Back in 2014, I worked for the U.S. Forest Service (FS) with Nadja (Na-dee-uh) Schmidt, a seasonal wildlife lead for the Deschutes National Forest Sisters Ranger District. Nadja invited me to come out and mist net bats with her recently and I was super excited because I'm a long time bat fan, but a first time mist netter. My role in the situation was limited by the fact that I don't have a rabies vaccination, so I helped with decontamination procedures and data collection.
Bats are soooo cool and I owe a lot of my bat love to Nadja; she’s a great mentor! I find the shape of their faces and ears incredibly fascinating. Check out the ears on this big brown bat – complete with mites bats echolocate to navigate and find food, so they need those specially adapted faces and ears to do so.
We set up two mist nets and acoustic equipment outside of a cave east of Bend. The FS gated the cave several years ago due to a variety of factors, including vandalism and graffiti, so we set everything just outside the gate. I didn't know what to expect! I donned a Tyvek suit like Nadja and Joe, a super knowledgeable FS cave ranger. While Nadja and Joe set up nets and equipment, I prepped the processing table. It was super quiet at the cave mouth and hard to believe anything lived in it, but bats started to emerge just before sunset.
During our three hour session, Joe and Nadja extracted 15 bats from the two mist nets. Apparently, fifteen captures denotes a slow night but Nadja was excited that we documented seven different species! Nadja walked me through the process of species identification, determining sex (not super difficult), assessing reproductive status, aging each bat, and obtaining a wing-damage index value.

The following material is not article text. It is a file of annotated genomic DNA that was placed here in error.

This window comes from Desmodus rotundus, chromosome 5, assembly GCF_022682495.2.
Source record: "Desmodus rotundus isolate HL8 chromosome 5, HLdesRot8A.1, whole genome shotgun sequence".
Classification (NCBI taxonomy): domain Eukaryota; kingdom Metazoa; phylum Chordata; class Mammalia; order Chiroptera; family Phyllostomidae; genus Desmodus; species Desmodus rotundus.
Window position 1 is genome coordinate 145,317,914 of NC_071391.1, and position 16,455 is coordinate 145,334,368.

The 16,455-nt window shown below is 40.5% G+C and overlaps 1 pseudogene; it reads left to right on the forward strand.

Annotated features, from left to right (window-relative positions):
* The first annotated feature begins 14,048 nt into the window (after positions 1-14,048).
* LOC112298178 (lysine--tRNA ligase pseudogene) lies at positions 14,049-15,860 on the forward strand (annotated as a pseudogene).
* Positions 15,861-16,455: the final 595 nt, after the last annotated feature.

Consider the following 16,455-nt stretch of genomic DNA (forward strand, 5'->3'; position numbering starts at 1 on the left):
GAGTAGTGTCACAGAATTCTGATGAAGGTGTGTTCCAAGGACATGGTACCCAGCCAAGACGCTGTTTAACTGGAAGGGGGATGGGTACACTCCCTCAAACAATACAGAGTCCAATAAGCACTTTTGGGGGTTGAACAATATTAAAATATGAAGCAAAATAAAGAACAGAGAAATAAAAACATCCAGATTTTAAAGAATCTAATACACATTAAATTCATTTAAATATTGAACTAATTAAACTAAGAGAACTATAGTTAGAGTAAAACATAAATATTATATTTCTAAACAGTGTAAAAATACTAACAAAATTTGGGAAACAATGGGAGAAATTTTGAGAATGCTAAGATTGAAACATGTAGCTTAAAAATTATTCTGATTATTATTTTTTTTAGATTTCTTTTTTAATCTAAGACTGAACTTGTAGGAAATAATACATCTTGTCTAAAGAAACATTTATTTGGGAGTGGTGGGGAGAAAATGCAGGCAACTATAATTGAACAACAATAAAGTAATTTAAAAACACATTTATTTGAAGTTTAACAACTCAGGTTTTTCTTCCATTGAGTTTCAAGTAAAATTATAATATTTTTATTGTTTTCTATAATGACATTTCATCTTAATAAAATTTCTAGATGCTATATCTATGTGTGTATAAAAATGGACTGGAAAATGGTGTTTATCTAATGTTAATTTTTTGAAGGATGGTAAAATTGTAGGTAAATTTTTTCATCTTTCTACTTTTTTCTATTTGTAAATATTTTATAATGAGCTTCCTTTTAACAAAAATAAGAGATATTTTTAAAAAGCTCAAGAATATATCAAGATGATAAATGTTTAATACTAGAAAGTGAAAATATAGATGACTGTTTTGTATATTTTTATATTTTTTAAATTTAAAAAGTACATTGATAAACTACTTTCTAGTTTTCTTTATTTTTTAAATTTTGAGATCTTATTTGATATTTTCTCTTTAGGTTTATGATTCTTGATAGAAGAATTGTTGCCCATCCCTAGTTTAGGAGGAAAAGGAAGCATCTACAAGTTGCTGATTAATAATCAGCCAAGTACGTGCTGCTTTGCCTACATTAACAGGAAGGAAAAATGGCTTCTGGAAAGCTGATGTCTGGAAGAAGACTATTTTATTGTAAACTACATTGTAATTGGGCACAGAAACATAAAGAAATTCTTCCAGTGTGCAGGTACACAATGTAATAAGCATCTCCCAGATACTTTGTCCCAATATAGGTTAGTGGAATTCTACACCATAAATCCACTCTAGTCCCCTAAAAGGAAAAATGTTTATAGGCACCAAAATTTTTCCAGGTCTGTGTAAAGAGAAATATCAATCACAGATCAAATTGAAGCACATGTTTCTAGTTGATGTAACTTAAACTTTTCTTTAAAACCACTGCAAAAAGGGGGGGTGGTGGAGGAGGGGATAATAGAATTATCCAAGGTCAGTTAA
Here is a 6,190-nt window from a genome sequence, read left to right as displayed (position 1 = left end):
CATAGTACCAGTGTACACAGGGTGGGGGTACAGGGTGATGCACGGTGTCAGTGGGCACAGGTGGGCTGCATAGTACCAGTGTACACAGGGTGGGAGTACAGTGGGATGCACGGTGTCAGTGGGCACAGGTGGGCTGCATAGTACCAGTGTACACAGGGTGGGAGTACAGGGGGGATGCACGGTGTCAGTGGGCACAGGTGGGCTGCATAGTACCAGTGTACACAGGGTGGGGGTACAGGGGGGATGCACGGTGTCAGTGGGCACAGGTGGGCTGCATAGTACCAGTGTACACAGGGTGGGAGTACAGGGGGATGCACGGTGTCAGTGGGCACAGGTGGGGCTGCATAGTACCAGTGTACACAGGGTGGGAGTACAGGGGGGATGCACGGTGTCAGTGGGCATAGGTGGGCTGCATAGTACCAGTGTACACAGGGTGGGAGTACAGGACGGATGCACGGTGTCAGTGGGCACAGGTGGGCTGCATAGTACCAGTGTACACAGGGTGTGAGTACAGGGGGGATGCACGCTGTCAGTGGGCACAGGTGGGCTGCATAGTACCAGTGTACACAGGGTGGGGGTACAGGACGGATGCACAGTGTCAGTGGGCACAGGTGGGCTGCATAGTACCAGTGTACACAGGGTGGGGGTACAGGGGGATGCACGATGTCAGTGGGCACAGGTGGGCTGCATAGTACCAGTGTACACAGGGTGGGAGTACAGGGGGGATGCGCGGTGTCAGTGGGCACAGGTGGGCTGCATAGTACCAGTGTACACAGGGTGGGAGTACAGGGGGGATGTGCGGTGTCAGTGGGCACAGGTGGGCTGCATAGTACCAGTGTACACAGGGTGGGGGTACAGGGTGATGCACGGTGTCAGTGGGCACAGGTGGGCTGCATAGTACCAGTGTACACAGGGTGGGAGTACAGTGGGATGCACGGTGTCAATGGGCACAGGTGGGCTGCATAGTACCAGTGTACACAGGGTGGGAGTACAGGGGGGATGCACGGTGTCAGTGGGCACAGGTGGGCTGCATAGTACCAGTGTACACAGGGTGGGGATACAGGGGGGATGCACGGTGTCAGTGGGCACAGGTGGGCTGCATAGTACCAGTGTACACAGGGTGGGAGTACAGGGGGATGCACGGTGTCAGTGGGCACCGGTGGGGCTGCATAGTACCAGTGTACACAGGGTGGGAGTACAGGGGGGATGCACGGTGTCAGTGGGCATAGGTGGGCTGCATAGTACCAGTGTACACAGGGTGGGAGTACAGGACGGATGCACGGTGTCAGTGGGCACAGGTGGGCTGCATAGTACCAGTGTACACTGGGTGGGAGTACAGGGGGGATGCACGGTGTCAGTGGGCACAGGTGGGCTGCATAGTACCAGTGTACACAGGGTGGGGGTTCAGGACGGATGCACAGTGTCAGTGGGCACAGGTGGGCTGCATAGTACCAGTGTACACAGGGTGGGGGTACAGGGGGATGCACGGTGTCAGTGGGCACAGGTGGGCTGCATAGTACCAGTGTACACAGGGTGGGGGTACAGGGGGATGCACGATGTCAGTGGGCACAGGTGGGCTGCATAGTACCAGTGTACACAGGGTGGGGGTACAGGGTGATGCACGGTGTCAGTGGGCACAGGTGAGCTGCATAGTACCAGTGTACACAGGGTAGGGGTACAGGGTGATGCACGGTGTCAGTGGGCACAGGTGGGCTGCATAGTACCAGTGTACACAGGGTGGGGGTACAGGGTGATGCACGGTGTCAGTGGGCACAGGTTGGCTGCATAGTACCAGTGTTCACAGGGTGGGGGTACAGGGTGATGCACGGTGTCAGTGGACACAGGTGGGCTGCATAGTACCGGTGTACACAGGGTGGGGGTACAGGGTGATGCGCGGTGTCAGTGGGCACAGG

This work is a part of a larger effort underway to help monitor and minimize the impact of white-nose syndrome. In Central Oregon, the Bureau of Land Management, National Park Service, Oregon Department of Fish and Wildlife, Oregon State University Cascades, and U.S. Forest Service collaborate to monitor bats across the landscape. White-nose syndrome, an emerging disease affecting hibernating bats, is named for the characteristic white fungus (Pseudogymnoascus destructans) that appears on their muzzles, ears, and wings. Since its identification in New York in 2006, WNS spread rapidly across the eastern half of US and Canada, and caused widespread death of bats in eastern North America. In 2016, natural resource professionals detected WNS in Washington. Responsible for more than 5.7 million bats in eastern North America, natural resource professionals in Oregon are concerned WNS will make its way here.
I love working with Nadja. She's quiet, a deft handler, and super comfortable with the bats. I spent the night narrating what might be going through each bat's mind - most of it related to unbridled fury towards the bat handler. I look forward to my next opportunity to go out with Nadja et al. By that time, I’ll be vaccinated!